Mike Krzyzewski, college basketball’s winningest coach who is retiring from North Carolina after leading his team to an epic career ending loss on Monday night. With a 4-6 record in conference play and the NCAA tournament out of reach, it was time for Coach K to walk off into the sunset with this statement: “I’m proud of what these guys have done.”

NEW ORLEANS, Louisiana — Mike Krzyzewski strolled to the stage in a temporary media room at the Superdome after Duke’s 81-77 defeat to North Carolina in the Final Four — precisely four weeks after the Tar Heels ruined his last home game at Cameron Indoor Stadium — and spoke after his 47-year career came to an end.

But he was uninterested in discussing his legacy or career, which ended in a defeat to his biggest opponent in New Orleans.

“First and foremost, I want to congratulate North Carolina,” Krzyzewski said. “Hubert and his team, as well as those youngsters, have worked really hard, and tonight was a struggle. It was a game in which the winner would be ecstatic and the loser would be in excruciating pain. And that’s the kind of game we were anticipating. We would have like to be on the other side, but I’m happy of what our lads have accomplished.”

He said, ” “It isn’t about me, at least not right now. I’m just worried about these individuals. I mean, [they] were already sobbing on the court, and that’s all I can think of right now.”

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Krzyzewski said in June that the 2021-22 season would be his last and that he will be replaced by assistant Jon Scheyer. Along with John Wooden, the renowned UCLA coach who won 10 national titles in a 12-year span, he is often regarded as the best coach in collegiate basketball history, with 1,202 victories, 13 ACC crowns, and five national Championships.

Saturday marked the conclusion of Krzyzewski’s 47-year tenure, which includes 42 seasons at Duke.

Krzyzewski took his first head coaching position in 1975 at Army, where he stayed for five seasons until joining Duke for the 1980-81 season. Krzyzewski was on the hot seat after three seasons at Duke in which he finished below.500 in league play. But in his sixth season, he led the program to the national championship game, beginning a reign that would last decades.

Krzyzewski was hired as a Division I coach more than a decade before the NCAA established the three-point line in 1986, and he excelled throughout the one-and-done era. The Duke squad that reached the Final Four this season was Krzyzewski’s youngest to date.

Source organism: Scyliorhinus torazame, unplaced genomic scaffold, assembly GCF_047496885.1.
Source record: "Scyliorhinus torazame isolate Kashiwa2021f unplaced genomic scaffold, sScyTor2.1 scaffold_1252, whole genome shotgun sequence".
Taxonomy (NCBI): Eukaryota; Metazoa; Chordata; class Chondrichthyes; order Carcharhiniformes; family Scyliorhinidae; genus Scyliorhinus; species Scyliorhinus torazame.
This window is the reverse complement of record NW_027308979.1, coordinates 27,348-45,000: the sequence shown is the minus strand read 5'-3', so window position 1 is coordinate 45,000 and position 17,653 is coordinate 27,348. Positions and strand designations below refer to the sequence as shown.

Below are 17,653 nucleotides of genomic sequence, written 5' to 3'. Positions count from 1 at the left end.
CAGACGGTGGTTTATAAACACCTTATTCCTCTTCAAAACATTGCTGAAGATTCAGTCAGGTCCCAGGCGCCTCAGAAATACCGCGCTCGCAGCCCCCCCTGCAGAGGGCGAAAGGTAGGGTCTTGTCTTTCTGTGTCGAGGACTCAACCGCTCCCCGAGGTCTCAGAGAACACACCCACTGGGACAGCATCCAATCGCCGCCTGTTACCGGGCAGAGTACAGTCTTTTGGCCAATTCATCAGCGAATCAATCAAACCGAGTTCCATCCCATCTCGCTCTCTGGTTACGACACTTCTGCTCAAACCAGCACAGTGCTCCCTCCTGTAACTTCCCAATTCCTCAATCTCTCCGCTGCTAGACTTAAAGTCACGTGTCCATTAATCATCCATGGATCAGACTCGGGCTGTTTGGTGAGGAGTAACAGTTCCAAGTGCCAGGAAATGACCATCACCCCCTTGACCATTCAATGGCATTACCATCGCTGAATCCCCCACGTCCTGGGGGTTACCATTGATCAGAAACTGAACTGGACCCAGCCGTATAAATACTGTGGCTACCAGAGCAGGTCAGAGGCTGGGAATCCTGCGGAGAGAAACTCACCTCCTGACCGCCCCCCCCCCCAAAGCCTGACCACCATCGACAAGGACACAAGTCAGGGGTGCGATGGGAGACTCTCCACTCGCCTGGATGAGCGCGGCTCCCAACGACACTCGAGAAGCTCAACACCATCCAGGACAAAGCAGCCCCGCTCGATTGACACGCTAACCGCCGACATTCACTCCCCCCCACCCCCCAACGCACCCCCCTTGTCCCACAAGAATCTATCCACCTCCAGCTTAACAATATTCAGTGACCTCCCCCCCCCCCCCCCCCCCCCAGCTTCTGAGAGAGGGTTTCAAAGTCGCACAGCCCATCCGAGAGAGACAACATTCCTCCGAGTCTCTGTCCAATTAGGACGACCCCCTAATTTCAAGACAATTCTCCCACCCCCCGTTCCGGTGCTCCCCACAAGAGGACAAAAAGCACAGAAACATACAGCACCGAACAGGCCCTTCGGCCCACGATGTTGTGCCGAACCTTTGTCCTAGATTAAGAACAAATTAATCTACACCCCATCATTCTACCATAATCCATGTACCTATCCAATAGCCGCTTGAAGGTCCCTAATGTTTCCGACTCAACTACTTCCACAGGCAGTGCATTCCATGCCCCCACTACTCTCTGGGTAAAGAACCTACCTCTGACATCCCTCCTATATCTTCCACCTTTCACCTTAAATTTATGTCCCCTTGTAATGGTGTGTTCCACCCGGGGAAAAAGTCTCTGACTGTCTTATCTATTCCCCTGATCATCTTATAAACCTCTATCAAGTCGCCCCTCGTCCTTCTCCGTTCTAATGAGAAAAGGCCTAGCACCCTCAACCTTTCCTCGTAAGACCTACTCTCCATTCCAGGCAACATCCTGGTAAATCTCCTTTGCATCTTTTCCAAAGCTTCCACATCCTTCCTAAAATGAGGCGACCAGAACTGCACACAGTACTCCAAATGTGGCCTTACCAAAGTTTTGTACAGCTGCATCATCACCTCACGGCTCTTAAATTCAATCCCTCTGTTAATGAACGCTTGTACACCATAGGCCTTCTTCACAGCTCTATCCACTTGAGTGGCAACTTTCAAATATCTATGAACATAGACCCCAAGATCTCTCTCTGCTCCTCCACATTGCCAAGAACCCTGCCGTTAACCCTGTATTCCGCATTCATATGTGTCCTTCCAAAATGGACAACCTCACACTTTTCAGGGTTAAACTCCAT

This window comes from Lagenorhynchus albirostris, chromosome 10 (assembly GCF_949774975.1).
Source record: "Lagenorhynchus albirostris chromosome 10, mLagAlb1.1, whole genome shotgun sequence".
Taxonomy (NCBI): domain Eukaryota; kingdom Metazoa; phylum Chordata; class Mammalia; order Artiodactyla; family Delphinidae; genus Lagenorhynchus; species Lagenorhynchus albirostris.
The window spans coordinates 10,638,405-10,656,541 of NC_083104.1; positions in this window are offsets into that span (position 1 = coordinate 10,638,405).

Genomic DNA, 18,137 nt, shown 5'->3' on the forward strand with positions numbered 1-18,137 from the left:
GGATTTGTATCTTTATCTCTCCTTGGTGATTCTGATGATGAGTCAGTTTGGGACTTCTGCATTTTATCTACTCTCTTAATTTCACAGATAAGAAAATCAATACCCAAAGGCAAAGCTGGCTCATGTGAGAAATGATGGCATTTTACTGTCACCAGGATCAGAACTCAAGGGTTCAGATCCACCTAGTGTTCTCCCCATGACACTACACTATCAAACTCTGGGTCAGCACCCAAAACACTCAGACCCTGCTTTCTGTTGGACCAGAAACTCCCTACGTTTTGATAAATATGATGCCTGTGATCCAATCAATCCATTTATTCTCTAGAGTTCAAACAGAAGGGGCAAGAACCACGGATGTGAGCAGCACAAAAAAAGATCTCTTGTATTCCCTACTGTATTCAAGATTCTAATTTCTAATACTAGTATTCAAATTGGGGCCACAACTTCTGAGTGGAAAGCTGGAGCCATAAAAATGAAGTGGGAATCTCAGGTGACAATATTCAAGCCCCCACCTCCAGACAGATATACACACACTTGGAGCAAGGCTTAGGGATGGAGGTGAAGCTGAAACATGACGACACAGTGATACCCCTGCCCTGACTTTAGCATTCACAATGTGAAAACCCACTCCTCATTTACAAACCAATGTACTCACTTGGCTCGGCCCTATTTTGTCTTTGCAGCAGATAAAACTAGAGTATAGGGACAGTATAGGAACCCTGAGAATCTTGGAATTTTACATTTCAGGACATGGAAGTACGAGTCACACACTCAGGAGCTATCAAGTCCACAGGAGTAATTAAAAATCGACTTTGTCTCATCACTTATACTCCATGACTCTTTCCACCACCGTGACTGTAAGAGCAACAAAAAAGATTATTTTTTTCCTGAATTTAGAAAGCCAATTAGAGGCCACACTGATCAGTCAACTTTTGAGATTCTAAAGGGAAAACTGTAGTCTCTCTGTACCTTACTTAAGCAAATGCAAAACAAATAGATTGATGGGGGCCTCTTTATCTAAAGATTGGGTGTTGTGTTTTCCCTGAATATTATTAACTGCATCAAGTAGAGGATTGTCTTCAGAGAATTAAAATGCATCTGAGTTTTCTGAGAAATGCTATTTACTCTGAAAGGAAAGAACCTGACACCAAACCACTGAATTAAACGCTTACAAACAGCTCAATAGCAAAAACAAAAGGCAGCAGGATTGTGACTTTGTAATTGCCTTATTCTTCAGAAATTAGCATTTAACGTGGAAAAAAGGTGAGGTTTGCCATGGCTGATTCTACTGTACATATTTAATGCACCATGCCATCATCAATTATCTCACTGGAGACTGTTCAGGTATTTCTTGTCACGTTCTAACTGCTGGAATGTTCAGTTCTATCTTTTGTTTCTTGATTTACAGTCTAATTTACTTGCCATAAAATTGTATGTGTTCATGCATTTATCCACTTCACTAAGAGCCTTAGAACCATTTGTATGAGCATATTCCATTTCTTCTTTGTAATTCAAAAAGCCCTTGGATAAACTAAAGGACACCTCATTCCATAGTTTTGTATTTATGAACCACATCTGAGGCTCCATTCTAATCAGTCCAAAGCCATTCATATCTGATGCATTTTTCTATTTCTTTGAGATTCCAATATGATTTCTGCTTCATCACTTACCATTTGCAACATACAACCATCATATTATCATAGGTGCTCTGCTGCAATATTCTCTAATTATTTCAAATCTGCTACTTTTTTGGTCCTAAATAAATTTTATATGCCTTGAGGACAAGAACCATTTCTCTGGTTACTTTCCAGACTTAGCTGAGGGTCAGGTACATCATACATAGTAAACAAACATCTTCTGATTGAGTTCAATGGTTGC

Prior to Saturday’s Final Four matchup, Duke and North Carolina had never played in the NCAA tournament.

When questioned about delivering Krzyzewski his last defeat, Hubert Davis replied, “That’s something I never thought about and will never think about.” “All I can think about right now is these players. Coach K is incredible, and their squad is the greatest we’ve faced thus far. Tonight, we simply happened to make a few more plays.”

While he was unhappy in the defeat, Krzyzewski claimed the game had lived up to the expectations, with both teams trading leads in the waning minutes.

“Those youngsters on both sides gave it their all, and the spectators stood for the most of the game,” he remarked. “It was a fantastic game that lived up to the [buzz]…. I’m proud of my teammates. We had a few of opportunities in the closing few minutes, but they were decent ones.”

Krzyzewski repeatedly told reporters that he will reflect on his career and legacy at a later time and place, but he wanted to concentrate on the players who were dealing with their emotions after Saturday’s defeat.

Paolo Banchero remarked after the game, “We gave it our all, and it stinks we came up short, but I’m pleased of the effort we put in and the manner we went out.”

College basketball will now continue ahead without Krzyzewski, who has served as a guiding light for the sport for almost four decades.

In his debut game as a college coach, he guided Army to a 56-29 victory against Lehigh on Nov. 28, 1975.

In the last game of his career, his Duke team lost 81-77 to North Carolina on Saturday.

“I’ll be alright,” remarked Krzyzewski. “I’ve been fortunate enough to be in the ring. And when you’re in the arena, you’ll either feel terrific or in pain, but you’ll always feel great about being there. And I’m sure that’ll be the thing I miss when I look back. I’m not going to be in the arena any longer. But, wow, I was in the arena for quite some time. And these youngsters made my final appearance in the arena unforgettable.”

Then, when his wife, Mickie, went through the black curtain with family and friends in tow, Krzyzewski proceeded down a set of steps into a waiting room.

Coach K had vanished.

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